I'm not much of an audiophile, to be honest, and there are lots of
other people who will get more deeply into music-blogging and
playlist-sharing than I'm likely to. But the process at work here is
deeply fascinating to me, and generalizes to other realms. Every kind
of digital experience can thrive in the virtuous cycle of the
blogosphere: use it, capture part of it, link to it, write about it,
search for it, read about it, aggregate it, rinse, lather, repeat.
I've been collaborating with Lucas and Alf (okay, rather coaxing them into working things out) to make the experience tighter among Winamp (the player I use), Webjay, and feedroll
so that bloggers can easily post their finds, promoting good free music
and musiclogging itself at the same time. Once things get nice and
usable enough I think we'll be close to having a decent model case for
the open, collaborative media filtering and recommendation networks of
the future. I'll probably post more about it tomorrow.
When more people start publishing content that
doesn't fit the title/description/url format (recipes, movie reviews,
photos, music playlists, etc.), "standard" formats will start to spring
up (some have already)
and the browsers will need to support them in some fashion. (This
requires that the publishing tools support these new formats as well,
which they eventually will. The whole ecosystem -- readers, publishing
software, publishers, browsers -- will move along in fits and starts,
just like it did with RSS.)
Read/Write Web features a great interview with colorful visionary Marc Canter. A good snapshot both of where the dude has been and where he's going. Choice quotes:
The evolution of tools has brought us to the point where the entire business models
are changing and the essence of what tools are has shifted from something a professional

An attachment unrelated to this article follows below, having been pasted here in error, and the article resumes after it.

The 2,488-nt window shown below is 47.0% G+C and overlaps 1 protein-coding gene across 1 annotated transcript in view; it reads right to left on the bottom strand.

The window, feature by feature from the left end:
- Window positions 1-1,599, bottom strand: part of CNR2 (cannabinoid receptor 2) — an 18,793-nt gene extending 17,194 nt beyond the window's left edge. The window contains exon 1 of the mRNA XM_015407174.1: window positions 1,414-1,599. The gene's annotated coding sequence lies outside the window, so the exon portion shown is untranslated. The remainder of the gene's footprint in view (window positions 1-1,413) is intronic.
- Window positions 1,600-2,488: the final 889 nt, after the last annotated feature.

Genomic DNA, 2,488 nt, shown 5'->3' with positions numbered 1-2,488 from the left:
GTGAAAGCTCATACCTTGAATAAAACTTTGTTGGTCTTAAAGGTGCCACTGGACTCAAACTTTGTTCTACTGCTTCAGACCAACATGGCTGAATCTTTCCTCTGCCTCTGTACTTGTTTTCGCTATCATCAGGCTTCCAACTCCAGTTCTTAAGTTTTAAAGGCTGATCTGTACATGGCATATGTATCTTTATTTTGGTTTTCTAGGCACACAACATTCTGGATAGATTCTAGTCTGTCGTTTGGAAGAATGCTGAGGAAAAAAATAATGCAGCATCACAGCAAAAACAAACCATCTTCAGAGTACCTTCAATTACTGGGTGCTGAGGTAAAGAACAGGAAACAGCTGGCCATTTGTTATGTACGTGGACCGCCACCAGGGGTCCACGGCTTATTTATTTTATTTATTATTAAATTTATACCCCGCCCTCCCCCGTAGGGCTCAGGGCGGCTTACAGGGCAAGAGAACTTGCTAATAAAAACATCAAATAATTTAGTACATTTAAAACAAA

uses, to something everyone will need to know how to use. A key part of that is the
amateur stuff we alluded to earlier. Everyone takes photos, corresponds, has vacation
videos, baby pictures and albums - the list goes on and on. So the content in our lives
will get treated like content from Hollywood, World news, sports, etc. Disseminating
this, making it easy to author and store, indexing it, applying knowledge management
techniques to humans - is all part of it. New kinds of tools.
This has almost nothing to do with technology and everything to do with white males.
As the infrastructure and technology becomes more and more of a commodity and the vested
interests of these white males line up with the needs and goals of Interactive media
(read: greed) - then it'll happen. It has to happen.
It'll be decentralized - but made up of hybrid, meta networks - that still rely upon
centralized servers. It'll be open source and new, yet it will always have some degree of
proprietary-ness - how else does someone make a buck? It'll be a model where amateur
stuff (like Hot or Not and VoyeurWeb) can sit along side Hollywood stuff.
But MOST importantly it's something that enterprise and government/education adopts,
because that's the only way we'll achieve REAL critical mass and lower the costs of the
infrastructure - so that EVERYONE has broadband and that huge mega terabyte servers are
in everyone's homes.